"When you get to the Super Bowl, you have two great teams going at it. Two teams that are here for a reason. Those adjustments and corrections are going to be a difference maker."

Trey Burton denies report questioning his Eagles future

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Trey Burton denies report questioning his Eagles future

Several hours after an NJ.com report surfaced that the Eagles were unlikely to re-sign Trey Burton, the tight end denied it on Twitter.

Replying to a tweet about the report from former Eagles teammate Emmanuel Acho, Burton said he hasn't spoken to anyone.

NJ.com's Matt Lombardo reported Friday that the Eagles made Burton an offer that the soon-to-be-free-agent "didn't consider serious."

"We are fully expecting Trey to sign elsewhere," the source said.

It wouldn't be surprising whatsoever if Burton leaves in free agency. A team will likely pay him starter's money and offer him a chance to start, which he doesn't have here with Zach Ertz firmly entrenched.

The Eagles are over the projected salary cap, and while they could create space in numerous ways, they also have to worry about re-signing key linebacker Nigel Bradham.

6 ways for Eagles to create cap space

6 ways for Eagles to create cap space

The Eagles are coming off a thrilling season but there's a lot of work to be done. 

The NFL's new league year begins on March 14 and the Eagles must be under the salary cap by then. The problem is that based on projections, the Eagles are set to be more than $9 million over the cap, according to OverTheCap. So it's time for some maneuvering. 

The good news is that Howie Roseman's specialty has always been finding unique ways to get the Eagles out of cap trouble. There are ways for him to do it again.

Cut Torrey Smith 
Probably the easiest one. Smith was a great teammate and a solid addition to the Eagles' locker room, and he really stepped up his game in the playoffs, but it's probably not enough to bring him back. He just wasn't good enough last season, and cutting him would save the Eagles $5 million in cap room with no dead money. The Birds still have Alshon Jeffery and Nelson Agholor, while Mack Hollins is entering Year 2. 

Cut Brent Celek
This one will hurt, but Celek can take away the sting if he decides to walk away as a champion. He's set to have a cap number of $5 million. That's just way too much for what Celek provides these days. By cutting him, the Eagles would save $4 million in cap space. So just between Smith and Celek, the Eagles will almost get back to zero ... but there's other work to do. They'll still need money to sign free agents and draft picks.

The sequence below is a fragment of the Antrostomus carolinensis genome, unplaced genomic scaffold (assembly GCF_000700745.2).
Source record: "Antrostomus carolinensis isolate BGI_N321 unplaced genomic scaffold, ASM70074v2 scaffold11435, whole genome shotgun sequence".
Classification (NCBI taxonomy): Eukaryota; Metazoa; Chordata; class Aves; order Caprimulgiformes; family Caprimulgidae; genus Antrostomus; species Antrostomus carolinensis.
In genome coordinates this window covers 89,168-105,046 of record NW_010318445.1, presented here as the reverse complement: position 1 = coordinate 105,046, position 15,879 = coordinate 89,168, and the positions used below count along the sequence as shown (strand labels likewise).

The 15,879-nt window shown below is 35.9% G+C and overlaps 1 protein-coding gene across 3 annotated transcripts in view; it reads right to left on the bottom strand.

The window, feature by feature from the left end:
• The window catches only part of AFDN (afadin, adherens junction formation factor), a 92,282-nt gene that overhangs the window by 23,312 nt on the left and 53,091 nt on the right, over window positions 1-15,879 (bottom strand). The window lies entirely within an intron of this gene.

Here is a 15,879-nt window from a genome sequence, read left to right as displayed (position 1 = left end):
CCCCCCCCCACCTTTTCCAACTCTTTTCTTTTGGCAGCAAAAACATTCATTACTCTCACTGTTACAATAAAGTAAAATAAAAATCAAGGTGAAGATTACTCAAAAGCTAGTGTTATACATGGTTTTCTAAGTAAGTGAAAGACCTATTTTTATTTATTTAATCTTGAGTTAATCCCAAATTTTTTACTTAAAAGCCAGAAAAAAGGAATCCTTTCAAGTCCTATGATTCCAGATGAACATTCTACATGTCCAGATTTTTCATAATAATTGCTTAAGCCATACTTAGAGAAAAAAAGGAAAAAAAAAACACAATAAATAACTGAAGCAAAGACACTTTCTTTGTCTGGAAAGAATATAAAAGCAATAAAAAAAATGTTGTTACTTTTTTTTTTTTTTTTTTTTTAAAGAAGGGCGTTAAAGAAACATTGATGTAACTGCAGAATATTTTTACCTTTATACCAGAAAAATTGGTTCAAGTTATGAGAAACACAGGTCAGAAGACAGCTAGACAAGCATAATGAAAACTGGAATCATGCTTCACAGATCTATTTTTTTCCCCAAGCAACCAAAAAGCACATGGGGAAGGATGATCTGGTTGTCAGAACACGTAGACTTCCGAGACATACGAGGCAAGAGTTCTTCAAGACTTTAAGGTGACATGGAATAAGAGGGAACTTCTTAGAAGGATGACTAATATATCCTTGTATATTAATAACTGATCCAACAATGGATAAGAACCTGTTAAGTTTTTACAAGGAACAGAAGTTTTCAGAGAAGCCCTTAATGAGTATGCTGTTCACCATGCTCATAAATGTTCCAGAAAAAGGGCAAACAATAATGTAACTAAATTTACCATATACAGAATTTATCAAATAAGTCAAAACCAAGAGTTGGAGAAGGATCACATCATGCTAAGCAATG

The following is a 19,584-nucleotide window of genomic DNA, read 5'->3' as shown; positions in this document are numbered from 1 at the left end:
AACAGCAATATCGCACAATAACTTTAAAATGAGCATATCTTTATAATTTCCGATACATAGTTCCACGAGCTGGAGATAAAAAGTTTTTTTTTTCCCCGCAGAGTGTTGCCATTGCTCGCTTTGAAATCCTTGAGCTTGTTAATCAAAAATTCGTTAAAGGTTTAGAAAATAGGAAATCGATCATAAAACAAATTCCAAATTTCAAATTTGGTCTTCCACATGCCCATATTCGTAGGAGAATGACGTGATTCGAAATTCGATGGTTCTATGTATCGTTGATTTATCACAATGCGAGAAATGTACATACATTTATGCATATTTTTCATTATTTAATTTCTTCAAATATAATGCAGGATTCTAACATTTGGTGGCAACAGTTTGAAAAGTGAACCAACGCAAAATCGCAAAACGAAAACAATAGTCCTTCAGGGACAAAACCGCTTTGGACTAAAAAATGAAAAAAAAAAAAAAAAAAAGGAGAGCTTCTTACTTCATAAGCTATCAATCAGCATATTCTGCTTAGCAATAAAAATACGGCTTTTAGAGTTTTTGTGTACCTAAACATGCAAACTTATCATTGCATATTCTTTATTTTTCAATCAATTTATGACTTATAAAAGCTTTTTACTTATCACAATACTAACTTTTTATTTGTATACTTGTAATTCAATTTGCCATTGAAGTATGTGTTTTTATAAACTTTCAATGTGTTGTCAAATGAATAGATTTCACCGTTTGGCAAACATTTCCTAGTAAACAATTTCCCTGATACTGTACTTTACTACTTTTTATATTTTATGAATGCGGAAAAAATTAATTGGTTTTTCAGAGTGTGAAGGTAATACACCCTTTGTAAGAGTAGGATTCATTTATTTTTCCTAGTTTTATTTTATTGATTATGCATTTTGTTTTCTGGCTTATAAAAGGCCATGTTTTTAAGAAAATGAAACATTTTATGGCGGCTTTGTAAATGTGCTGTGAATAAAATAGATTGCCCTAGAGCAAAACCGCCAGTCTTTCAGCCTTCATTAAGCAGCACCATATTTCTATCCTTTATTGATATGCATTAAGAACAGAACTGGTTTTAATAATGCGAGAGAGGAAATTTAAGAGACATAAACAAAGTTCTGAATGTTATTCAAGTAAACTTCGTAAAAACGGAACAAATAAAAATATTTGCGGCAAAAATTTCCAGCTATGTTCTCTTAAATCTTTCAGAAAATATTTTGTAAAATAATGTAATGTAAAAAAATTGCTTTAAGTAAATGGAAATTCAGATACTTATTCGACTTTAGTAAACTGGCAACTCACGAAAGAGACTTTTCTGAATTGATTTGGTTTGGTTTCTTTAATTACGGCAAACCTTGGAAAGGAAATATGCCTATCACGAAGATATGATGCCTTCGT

Extend Brandon Graham 
Graham is entering the final year of his contract with a cap number of $8 million. He wants a new contract and deserves one. Good news: An extension would work for both sides. Graham would get more money long term and the Eagles could get his cap number down this season. 

Rework/cut Vinny Curry
Curry is coming off of probably his best season in the NFL but will have an $11 million cap number. That's tough to swallow, especially with Derek Barnett waiting for his chance to start. It seems likely the Eagles will ask Curry to take a pay cut or rework his deal. If not, cutting him would leave $6 million in dead money but would also save $5 million in cap room. 

Trade Mychal Kendricks
If you remember, Kendricks actually wanted a trade last offseason. Good thing that didn't happen. Kendricks ended up being a big part of the Eagles' success in 2017. Depending on what happens with Nigel Bradham in free agency and with Jordan Hicks' Achilles recovery, trading Kendricks might again be an option. A trade would save $4.4 million in cap space. 

Trade Nick Foles 
This is such a tough one β€” we explore it more here. But basically, Foles is a pretty amazing insurance policy until we know when Carson Wentz is going to be ready. If the Eagles do trade Foles, it would save them $5.2 million that they could certainly use. The problem is that by the time they know Wentz's status, free agency will be long gone and that cap space won't help this year. But it could help in 2019.